A recent survey released on Oct. 20 arranged and administered by
Harvard’s Institute of Politics, headlined, “Highly Independent and
Seeking Political Engagement, Youth Vote Is Up for Grabs,” claims
that while 87 percent of college students nationwide believe that
the Bush Administration has either been, “hiding some things,” or,
“mostly not telling the truth,” about the situation in Iraq.
Furthermore the majority of these students -61 percent -still
approve of the work President Bush has done since taking office in
The Institute used this piece of research to show that while
undergraduates are politically conflicted, the majority lean in
support of voting Bush into a second White House term, by a larger
margin than that of the general US population.
“This just goes to show you the amount of educating each of us
is responsible for sharing with our neighbor,” said sophomore Cat
Vasquez, a participant in the Institute for Civic Leadership.
“If voters, especially young voters, believe one thing, and then
their vote directly contradicts that, we must question the
rationale that underlies decision making in this country, in
regards to politics and government.”
The survey involved the use of 1,202 telephone interviews of
randomly selected college undergrads across the nation.
“We pursued a very random sample,” said John Chavez, a main
student organizer for the Harvard study. “With the expertise of the
Scheiders/Della Volpe/Schulman firm, we obtained a random,
nationwide pool of undergraduates.”
The survey was arranged to measure opinions in the following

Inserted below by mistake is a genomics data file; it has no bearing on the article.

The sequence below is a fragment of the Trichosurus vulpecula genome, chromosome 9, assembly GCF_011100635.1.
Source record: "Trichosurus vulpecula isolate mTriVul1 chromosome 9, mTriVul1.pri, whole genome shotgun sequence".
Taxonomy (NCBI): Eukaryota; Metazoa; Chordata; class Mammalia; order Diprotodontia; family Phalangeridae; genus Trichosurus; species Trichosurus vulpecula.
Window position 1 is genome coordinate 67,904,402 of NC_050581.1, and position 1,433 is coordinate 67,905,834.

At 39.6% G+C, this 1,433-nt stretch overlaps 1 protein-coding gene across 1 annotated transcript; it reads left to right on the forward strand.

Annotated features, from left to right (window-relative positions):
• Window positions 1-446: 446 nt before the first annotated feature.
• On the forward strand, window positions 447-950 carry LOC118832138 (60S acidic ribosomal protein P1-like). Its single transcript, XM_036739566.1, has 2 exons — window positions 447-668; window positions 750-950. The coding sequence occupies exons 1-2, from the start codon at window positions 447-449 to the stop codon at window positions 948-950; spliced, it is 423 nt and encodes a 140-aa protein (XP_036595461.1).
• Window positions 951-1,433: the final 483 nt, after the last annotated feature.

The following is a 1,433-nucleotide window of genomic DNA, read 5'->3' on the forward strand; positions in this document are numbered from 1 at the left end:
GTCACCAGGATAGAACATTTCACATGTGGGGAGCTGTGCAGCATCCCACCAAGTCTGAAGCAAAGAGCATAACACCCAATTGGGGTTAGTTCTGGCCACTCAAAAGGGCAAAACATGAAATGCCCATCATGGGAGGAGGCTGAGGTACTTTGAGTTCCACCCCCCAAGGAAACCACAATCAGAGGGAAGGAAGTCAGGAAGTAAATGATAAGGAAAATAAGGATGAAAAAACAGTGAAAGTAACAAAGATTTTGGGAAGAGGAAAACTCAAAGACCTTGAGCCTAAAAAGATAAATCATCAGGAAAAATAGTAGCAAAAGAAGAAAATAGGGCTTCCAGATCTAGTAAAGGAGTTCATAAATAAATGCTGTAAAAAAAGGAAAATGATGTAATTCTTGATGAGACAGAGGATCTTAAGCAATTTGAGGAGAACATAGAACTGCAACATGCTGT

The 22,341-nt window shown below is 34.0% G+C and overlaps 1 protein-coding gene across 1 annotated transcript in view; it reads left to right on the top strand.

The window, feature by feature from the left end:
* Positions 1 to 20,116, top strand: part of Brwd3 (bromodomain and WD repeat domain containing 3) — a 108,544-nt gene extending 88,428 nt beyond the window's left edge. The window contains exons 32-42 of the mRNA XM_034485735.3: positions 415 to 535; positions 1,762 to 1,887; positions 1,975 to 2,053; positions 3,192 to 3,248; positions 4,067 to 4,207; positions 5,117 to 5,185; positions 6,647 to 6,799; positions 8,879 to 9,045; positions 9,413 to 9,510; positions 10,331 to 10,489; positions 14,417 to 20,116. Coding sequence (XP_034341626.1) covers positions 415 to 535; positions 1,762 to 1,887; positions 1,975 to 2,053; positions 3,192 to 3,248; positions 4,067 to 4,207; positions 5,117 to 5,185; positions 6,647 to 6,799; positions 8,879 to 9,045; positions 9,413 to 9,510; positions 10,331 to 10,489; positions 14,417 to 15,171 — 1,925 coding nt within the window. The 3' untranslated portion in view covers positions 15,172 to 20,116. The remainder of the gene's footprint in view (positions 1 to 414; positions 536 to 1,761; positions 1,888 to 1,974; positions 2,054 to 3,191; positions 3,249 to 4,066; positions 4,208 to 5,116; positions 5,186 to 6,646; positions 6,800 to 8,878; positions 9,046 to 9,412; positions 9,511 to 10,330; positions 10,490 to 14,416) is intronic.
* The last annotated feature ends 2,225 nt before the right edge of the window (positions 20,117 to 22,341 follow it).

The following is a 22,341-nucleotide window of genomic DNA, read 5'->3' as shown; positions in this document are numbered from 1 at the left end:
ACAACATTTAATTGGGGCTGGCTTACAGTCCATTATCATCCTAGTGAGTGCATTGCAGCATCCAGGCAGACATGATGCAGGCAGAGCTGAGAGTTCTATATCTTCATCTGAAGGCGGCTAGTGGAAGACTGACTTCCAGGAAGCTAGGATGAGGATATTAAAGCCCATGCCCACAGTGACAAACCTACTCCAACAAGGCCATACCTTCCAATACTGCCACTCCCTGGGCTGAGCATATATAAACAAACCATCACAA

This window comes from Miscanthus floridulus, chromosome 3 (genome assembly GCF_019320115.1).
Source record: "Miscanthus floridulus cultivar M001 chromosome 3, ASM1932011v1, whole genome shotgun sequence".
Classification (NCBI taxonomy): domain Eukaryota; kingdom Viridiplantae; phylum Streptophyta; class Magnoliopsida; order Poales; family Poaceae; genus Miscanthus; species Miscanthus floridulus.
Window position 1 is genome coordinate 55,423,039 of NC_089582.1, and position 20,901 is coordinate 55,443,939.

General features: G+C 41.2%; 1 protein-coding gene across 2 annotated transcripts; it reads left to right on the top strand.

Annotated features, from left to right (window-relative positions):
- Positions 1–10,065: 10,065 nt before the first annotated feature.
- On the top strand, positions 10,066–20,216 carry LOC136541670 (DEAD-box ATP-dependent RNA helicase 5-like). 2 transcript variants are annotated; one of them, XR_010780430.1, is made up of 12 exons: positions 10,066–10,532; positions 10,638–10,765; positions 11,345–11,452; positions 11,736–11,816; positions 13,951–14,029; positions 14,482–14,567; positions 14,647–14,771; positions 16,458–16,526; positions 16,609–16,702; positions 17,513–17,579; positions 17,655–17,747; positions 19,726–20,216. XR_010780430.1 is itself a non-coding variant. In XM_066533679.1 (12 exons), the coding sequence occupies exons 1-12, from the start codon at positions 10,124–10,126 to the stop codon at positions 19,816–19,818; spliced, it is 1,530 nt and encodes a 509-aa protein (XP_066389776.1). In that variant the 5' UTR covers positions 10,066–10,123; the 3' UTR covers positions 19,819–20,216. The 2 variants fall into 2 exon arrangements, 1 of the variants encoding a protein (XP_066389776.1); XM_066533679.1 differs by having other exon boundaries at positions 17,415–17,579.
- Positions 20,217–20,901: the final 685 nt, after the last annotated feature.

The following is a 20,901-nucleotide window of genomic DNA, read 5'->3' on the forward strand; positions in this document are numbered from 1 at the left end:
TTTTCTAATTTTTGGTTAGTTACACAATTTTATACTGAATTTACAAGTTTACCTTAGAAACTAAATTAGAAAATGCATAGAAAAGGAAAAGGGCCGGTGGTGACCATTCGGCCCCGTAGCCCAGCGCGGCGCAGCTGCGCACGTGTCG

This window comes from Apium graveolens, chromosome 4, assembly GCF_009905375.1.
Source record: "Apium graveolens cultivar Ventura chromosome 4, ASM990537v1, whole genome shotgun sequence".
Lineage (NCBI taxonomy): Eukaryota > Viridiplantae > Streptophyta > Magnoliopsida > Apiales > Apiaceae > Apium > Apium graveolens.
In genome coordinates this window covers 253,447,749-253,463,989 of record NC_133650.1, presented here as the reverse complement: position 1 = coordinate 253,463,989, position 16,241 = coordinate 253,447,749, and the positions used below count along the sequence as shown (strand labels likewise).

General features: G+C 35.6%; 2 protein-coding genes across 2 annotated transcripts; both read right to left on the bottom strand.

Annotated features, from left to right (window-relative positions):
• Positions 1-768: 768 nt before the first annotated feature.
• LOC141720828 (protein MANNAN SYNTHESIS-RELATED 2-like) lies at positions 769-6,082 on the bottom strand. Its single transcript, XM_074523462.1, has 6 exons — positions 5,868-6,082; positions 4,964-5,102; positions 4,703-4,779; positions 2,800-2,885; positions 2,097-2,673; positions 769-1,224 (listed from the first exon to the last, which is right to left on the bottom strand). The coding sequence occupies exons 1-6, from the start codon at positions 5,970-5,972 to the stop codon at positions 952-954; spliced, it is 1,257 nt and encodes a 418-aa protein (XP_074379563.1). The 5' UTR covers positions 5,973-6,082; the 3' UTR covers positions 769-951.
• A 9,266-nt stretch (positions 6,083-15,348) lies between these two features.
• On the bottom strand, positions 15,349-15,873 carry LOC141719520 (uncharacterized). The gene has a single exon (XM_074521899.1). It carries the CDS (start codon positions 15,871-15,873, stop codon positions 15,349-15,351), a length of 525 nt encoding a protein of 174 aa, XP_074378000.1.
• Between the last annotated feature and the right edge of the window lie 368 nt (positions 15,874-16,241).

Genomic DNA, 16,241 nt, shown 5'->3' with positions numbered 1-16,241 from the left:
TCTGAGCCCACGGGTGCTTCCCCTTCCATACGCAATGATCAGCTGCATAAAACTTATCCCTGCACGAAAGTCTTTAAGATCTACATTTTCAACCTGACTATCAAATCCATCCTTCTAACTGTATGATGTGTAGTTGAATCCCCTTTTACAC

categories: attitudes towards political volunteerism and political
activism; current plans in voting in the 2004 elections; opinions
and preferences in the 2004 democratic party and general election;
and current events and the War in Iraq.
Key findings of the survey determined that while the majority if
the nation’s undergraduates oppose Bush’s actions in the Iraq
conflict, students are still likely to vote for the current
president in 2004.
“As a representative poll of what our nation’s young people plan
to do,” said Vasquez, “I am energized as ever before to organize
around issues of education for college voters. The actions we take
at such a young age have broad implications for the patterns this
country will follow in my lifetime. It will be important to not be
silent on this one.”
Compared to America’s general population, college students were
depicted as: more likely to give the President a positive rating,
to express trust in the President, and to give the President more
support when matched against a, “generic” Democrat.
In contrast: undergraduates are also more likely to be critical
of the President’s Iraq policy, to think that he has lied to them
about the situation in Iraq, and more supportive of pulling all or
some troops out of Iraq immediately.
Sophomore Kathleen Stavis hypothesizes about the reasons that
underlie the apparent disconnect.
“I think that students must see foreign policy as one, smaller
part of the broader view of a President’s role. Overall, the whole
package found on Capital Hill contains many other aspects of work,
where students obviously believed Bush was a successful
Other students will also follow Vasquez’s dedication to voter
education. Abby King, a junior visiting Mills College, as a
participant in the Institute for Civic Leadership program looks
forward to being part of a mass mobilization of college
undergraduates who are dedicated to voter education.
“Voting is a powerful way to prove the representation of the
people of America, and I am dedicated to teaching on the assets of
making your voice heard,” she said.
Nicole Johnson, a PLEA major, agrees. “Putting your voice out
there at the local level is where is begins,” said Johnson. “We
have to start here, and we have to organize now, to make our
opinions and beliefs heard.”